Half of small GP surgeries have shut in a decade with patients sent to 'soulless' alternatives

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Rise of the mega-practices: Half of our smaller GP surgeries have shut in less than a decade with patients having to use ‘soulless’ alternatives, data shows

  • More and more NHS patients forced to travel to mega-practices far from home
  • Small surgeries preferred due to ‘continuity of care’, cutting risk of early death
  • ‘We don’t have enough GPs to meet demand’, according to top BMA doctor
  • Cancer patients waiting twice as long as they should higher than in pandemic

Half of England’s small GP surgeries have closed in less than a decade – with more patients forced to travel to ‘soulless’ mega-practices, figures show.

Health leaders warned the move threatens the treasured doctor-patient relationship as patients are less likely to see the same medic each time.

The number of practices has fallen from 7,816 to 6,522 since the 2015 general election – pushing the average list size up from 7,294 patients to 9,441.

Small surgeries are preferred as they provide care continuity, cutting early deaths (file image)

Small surgeries are preferred as they provide care continuity, cutting early deaths (file image)

GP practices with fewer than 5,000 patients have halved over that period, while those with more than 20,000 patients have more than tripled.

Some have been shut completely, leaving patients with no option but to travel, while others have merged with another surgery.

Small GP practices are among the most popular with patients, surveys show.

They are also associated with better continuity of care, which has been shown to cut the risk of premature death and hospitalisation.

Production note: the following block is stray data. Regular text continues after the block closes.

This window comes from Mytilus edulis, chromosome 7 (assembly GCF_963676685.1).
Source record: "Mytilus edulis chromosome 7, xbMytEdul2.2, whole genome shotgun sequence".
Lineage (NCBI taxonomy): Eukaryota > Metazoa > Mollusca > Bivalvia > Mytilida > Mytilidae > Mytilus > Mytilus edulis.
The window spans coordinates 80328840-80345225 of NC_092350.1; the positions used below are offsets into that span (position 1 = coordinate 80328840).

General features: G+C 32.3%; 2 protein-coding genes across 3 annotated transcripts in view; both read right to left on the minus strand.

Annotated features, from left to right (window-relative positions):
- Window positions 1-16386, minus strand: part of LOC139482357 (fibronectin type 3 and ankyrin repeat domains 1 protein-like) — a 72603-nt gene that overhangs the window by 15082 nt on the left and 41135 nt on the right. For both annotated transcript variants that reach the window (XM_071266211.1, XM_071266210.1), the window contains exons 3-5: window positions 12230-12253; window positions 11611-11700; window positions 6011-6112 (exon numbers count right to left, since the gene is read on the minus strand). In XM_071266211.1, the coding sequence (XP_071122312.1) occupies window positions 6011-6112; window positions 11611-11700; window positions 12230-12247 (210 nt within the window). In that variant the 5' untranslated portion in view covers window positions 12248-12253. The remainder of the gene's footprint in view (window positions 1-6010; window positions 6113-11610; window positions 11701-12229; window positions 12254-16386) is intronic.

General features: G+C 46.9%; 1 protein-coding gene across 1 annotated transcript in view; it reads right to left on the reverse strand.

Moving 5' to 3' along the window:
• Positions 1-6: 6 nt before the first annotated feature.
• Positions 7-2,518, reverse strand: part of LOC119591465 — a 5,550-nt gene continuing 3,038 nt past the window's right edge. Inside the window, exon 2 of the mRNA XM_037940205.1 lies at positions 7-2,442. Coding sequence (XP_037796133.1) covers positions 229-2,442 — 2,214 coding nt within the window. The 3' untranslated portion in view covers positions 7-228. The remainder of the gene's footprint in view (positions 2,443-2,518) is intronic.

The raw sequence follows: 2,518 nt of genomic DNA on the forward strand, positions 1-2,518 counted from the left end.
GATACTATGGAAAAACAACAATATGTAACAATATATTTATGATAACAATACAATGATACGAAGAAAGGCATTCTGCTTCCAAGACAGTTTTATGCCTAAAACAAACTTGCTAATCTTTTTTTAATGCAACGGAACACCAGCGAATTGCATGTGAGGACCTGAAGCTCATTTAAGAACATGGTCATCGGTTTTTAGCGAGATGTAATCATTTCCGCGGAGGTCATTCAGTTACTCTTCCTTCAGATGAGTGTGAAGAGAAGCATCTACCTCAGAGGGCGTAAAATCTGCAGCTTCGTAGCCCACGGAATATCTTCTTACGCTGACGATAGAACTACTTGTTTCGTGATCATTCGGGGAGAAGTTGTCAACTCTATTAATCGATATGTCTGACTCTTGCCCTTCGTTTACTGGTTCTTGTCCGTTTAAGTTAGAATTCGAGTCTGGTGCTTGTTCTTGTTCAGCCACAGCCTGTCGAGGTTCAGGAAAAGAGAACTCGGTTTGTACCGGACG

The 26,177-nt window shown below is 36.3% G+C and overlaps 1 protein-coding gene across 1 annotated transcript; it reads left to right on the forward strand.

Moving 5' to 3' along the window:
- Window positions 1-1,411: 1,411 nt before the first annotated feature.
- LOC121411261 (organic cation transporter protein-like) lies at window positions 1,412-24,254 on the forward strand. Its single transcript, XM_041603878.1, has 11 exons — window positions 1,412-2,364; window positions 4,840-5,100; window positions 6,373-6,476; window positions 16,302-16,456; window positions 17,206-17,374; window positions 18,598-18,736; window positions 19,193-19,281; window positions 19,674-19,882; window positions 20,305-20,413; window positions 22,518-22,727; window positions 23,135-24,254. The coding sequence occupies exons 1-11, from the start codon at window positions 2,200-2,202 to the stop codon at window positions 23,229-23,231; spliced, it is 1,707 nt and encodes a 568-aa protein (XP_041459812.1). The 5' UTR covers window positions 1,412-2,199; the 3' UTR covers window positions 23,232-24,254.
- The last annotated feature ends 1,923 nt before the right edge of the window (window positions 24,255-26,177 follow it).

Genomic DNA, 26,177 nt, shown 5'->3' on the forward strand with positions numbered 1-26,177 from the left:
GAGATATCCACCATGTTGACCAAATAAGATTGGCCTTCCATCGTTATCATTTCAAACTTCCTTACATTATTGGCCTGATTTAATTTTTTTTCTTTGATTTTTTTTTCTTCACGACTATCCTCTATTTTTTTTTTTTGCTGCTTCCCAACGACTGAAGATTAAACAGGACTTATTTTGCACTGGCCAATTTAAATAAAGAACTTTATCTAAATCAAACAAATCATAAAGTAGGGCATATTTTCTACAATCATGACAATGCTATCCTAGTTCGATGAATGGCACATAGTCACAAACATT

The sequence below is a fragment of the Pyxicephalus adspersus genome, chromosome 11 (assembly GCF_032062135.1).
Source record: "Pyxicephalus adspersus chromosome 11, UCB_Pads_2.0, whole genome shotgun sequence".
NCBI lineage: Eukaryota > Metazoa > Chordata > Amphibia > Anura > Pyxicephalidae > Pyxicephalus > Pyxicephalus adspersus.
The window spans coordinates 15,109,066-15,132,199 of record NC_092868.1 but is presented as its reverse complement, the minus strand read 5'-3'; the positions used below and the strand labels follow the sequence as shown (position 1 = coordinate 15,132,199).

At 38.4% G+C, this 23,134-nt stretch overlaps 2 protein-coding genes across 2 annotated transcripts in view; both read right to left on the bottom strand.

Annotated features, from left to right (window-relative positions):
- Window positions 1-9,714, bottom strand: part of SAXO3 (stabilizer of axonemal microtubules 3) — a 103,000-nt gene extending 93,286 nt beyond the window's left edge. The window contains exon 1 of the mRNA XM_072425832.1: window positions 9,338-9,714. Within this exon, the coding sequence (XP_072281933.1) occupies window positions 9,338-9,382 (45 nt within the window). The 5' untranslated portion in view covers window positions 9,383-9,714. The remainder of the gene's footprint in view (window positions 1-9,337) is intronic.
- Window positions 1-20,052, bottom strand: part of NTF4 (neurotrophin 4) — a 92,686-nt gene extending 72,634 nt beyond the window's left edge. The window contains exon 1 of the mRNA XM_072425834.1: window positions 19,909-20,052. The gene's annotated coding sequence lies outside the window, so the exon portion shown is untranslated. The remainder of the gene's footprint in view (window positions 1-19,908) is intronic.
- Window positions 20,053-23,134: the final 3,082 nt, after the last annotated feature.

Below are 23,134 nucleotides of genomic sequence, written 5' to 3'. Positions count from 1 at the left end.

GPs last night warned the rapid shift towards ‘working at scale’ has left the profession at risk of ‘losing its soul’. 

Dr Lizzie Toberty, of Doctors’ Association UK, told GP Online: ‘Smaller practices have historically been very successful with this and if we lose continuity we will lose the soul of general practice.

‘Our worry is there is a huge push to work at scale, which loses sight of what patients really value in their care.’

Cancer patients waiting twice as long as expected is now higher than during Covid (file image)

Cancer patients waiting twice as long as expected is now higher than during Covid (file image)

The NHS listed 7,816 GP practices in April 2015. Some 1,375 of these are no longer listed and only 80 new ones have been established.

The average list size of practices lost since April 2015 is 4,607 – showing that mergers and closures have disproportionately affected smaller GP practices. 

Yet practices with more than 2,000 patients skyrocketed from 86 in 2015 to 317 in 2022.

Dr Kieran Sharrock, of the British Medical Association’s GPs Committee, said: ‘We don’t have enough GPs to meet the demand and for those who are still here, many are exhausted and considering leaving too.’

Professor Martin Marshall, chairman of the Royal College of GPs, said: ‘The real issue is about having enough GPs… that is why the Government urgently needs to deliver on its promise of 6,000 extra GPs and 26,000 additional members of the practice team by 2024.’

The number of cancer patients waiting almost twice as long as they should to start treatment is worse than at any point in the pandemic.

Of the 15,178 people having their first treatment in February, 10.7 per cent had waited more than 104 days after referral, the Health Service Journal revealed.

The target is for 85 per cent to start within 62 days. 

An NHS spokesman said: ‘The NHS is taking action to reduce the Covid-19 backlog.’

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